Hillary, Biden, Gates, and the rest of the Obama administration—and nearly all of the media—seem unaware that Iran has a perfectly good reason for not negotiating with us about their nuclear program; it’s the same perfectly good reason they wouldn’t negotiate with the Bush administration. As Roger Cohen noted recently in the New York Times Magazine, the Obama administration “still insists on the ‘zero option’—no enrichment, no reprocessing, no sensitive technology.”
The zero-option policy is a hangover from Bush era “make them an offer they can’t accept” diplomacy. The Cheneyacs would agree to talks but set preconditions that the other party would have to be insane to go along with, guaranteeing that the talks would never take place. Then they could say, “we tried diplomacy but it didn’t work” and start lopping heads off.
The logical goal of Iran’s nuclear program is not possession of nuclear bombs but a thriving nuclear energy industry. Having nukes would merely make Iran a target—both Israel and the U.S. would have justification for a massive preemptive strike. We’d know they have them because they wouldn’t keep them a secret. Nukes are deterrence weapons, and like the doomsday machine in “Doctor Strangelove,” they provide no deterrence if nobody knows you have them. Israel’s missile-carrying Dolphin class submarines give it second-strike capability, and if something happens to the subs, we’ll erase Iran from the pages of time ourselves.
A nuclear power industry, conversely, is sound strategic thinking for Iran. Peak oil, the point at which global oil production can no longer keep up with the world’s energy demand, has already occurred or will happen very soon. At that point, humanity will have to turn to other forms of energy or turn the clock back on its technology-centric infrastructure, which could lead to a worldwide “Road Warrior” scenario. No alternative solution has materialized that can provide the amount of energy that nuclear power can generate.
Any oil-exporting country that hopes to emerge as a regional power in the post-peak world order will need to have an independent nuclear industry in place when the wells run dry. The key to having truly independent nuclear energy is the ability to refine your own uranium. Telling Iran that it can have a nuclear energy industry but can’t refine its own uranium is like saying it can have an auto industry as long as it makes its cars in the U.S. from American steel and uses American labor. Dependence on other countries for refined uranium is a strategic liability that Iran will not and should not agree to. An independent nuclear energy industry is the only chip Iran brings to the table, and we’re asking them to hand it over before they sit down.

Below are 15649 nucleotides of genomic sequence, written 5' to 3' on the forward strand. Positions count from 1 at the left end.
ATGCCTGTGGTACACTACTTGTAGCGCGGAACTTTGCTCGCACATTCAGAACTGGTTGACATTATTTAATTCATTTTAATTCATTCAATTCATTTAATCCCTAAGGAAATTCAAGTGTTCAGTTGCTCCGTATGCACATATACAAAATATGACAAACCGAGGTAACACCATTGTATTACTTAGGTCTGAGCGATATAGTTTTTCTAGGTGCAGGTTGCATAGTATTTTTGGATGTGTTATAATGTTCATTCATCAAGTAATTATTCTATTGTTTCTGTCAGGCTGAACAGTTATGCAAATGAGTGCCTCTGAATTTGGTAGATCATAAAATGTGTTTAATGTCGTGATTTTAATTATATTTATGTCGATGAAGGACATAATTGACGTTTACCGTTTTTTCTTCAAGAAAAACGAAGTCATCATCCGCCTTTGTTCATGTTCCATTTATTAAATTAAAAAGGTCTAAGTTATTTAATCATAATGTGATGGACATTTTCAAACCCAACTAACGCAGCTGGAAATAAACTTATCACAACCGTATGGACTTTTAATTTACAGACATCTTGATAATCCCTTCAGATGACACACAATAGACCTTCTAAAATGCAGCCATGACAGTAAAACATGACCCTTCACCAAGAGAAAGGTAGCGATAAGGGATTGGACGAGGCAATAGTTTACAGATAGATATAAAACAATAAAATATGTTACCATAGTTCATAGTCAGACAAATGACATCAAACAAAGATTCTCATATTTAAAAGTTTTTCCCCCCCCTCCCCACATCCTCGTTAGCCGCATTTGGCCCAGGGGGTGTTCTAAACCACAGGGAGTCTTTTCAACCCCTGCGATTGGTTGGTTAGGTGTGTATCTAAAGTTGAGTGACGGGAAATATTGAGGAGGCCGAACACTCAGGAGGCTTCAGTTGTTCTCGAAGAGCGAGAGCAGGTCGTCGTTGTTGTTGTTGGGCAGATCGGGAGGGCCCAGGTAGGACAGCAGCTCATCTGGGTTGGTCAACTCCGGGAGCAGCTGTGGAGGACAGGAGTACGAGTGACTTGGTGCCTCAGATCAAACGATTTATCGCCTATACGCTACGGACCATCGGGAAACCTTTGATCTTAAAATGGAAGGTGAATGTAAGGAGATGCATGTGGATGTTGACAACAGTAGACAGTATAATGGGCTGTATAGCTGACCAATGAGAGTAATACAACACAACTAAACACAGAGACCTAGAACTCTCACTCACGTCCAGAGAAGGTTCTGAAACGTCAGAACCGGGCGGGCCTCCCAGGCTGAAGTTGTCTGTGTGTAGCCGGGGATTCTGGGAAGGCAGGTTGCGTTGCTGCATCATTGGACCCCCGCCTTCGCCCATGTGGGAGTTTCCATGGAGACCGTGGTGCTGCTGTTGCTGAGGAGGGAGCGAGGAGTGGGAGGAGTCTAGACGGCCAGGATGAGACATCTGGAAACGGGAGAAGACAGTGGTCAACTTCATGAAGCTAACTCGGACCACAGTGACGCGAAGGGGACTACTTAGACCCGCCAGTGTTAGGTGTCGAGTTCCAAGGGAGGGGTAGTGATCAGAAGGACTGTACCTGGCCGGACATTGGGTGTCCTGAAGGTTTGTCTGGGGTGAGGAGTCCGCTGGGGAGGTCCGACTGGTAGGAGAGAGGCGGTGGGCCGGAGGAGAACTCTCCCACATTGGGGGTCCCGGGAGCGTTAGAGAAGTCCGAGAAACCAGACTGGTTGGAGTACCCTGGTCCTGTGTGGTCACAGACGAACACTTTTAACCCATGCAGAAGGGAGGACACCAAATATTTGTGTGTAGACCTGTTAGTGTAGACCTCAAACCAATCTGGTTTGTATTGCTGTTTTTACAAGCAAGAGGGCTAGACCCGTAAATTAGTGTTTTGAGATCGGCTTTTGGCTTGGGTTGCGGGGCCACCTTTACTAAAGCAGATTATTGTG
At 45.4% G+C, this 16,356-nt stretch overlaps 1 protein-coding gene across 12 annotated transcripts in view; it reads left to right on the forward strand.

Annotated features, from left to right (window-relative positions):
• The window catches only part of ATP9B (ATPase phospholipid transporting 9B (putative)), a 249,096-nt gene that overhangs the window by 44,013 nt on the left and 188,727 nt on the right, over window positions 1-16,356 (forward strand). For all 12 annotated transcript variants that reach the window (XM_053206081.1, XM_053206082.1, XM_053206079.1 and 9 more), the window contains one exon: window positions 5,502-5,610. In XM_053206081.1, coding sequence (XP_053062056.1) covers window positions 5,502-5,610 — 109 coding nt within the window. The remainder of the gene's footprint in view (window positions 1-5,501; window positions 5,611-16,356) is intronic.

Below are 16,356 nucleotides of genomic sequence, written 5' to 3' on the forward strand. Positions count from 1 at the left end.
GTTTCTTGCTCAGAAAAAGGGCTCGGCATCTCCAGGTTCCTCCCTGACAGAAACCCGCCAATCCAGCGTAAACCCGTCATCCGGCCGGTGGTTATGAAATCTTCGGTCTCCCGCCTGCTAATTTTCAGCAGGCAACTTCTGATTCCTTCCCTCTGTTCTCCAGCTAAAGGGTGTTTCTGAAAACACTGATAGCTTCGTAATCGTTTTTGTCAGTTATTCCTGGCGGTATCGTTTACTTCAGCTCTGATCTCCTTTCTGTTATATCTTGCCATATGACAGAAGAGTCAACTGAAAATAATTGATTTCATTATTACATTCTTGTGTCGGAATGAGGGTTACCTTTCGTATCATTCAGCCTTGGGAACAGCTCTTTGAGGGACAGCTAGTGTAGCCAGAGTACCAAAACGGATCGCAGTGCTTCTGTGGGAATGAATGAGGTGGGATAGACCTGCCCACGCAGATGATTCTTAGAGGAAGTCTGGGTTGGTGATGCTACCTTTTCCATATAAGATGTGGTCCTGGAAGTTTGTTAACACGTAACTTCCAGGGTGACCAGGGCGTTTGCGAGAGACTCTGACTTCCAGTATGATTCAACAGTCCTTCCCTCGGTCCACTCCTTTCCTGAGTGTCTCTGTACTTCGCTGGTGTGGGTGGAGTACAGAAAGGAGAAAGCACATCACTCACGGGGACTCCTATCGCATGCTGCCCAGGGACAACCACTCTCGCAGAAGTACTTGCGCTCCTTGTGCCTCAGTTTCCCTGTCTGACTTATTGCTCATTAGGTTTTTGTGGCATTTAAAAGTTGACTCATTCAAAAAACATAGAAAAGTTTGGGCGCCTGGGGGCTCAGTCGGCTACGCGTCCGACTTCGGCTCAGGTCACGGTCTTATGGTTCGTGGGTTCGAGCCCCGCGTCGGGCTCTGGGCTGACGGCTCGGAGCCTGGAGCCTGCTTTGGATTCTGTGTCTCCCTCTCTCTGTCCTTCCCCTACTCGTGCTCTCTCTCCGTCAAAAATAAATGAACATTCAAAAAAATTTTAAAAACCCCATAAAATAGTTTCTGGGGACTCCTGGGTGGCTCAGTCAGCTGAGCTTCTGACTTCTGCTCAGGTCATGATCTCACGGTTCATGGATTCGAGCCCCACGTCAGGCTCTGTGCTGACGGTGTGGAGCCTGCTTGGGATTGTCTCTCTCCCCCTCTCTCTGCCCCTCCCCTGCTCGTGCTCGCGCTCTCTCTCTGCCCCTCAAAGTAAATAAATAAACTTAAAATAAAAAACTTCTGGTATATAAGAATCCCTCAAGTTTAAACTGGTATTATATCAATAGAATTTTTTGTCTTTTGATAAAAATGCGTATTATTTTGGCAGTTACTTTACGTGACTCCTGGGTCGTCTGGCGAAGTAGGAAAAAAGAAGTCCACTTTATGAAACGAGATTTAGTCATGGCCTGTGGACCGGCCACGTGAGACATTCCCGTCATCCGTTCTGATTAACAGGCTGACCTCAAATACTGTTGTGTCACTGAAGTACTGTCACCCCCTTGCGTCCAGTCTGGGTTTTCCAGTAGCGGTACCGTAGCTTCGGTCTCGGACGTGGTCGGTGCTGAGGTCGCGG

The soundbite fury over what AIPAC calls Iran’s “relentless pursuit of nuclear weapons” is a crimson herring. We know that Iran doesn’t have a nuclear-weapons program. The International Atomic Energy Agency can’t find any evidence of one, and our 2007 National Intelligence Estimate stated that Iran ended whatever Mickey Mouse nuclear weapons program it had in fall of 2003. The Cheney mob’s attempts to stifle the Intelligence Estimate failed, and their efforts to discredit the report, including their smoking laptop hoax, have been debunked. We know that—despite what the war propaganda machine would have us believe—Mahmoud Ahmadinejad never threatened to use nukes to “wipe Israel off the map” and that Iranian leadership has consistently condemned nuclear weapons.
The real threat of Iran’s nuclear program is not one that directly affects Israel. Cheney’s big oil pals will keep us on a strict oil diet for as long as they can. It’s not good business sense to shift the infrastructure to new energy sources as long as the old source is still profitable. If Iran becomes a Middle East leader in nuclear energy, Exxon/Mobil, Shell, BP America, and the rest will lose control of the energy transition. The smart way to keep that from happening would be normalize relations with Iran and bring them into the fold, but when’s the last time we did the smart thing? Was it the Cuban Missile Crisis, maybe?
It transcends the pathetic that top U.S. leaders like Biden, Gates, and Clinton are spreading the alarm that Israel is “losing patience” with us. The entire world clearly sees that the mightiest nation in history is allowing Israel to lead it around. I have profound appreciation for the reasons the West established a Jewish state after World War II, but Israel has existed for more than 60 years now. If the Israelis want to stay in the Middle East, they need to learn how to get along with their neighbors. If, on the other hand, they want us to guarantee their security, let’s give them half of Utah and make them pay taxes.
Commander Jeff Huber, U.S. Navy (Retired) writes at Pen and Sword. Jeff’s novel Bathtub Admirals(Kunati Books), a lampoon on America’s rise to global dominance, is on sale now.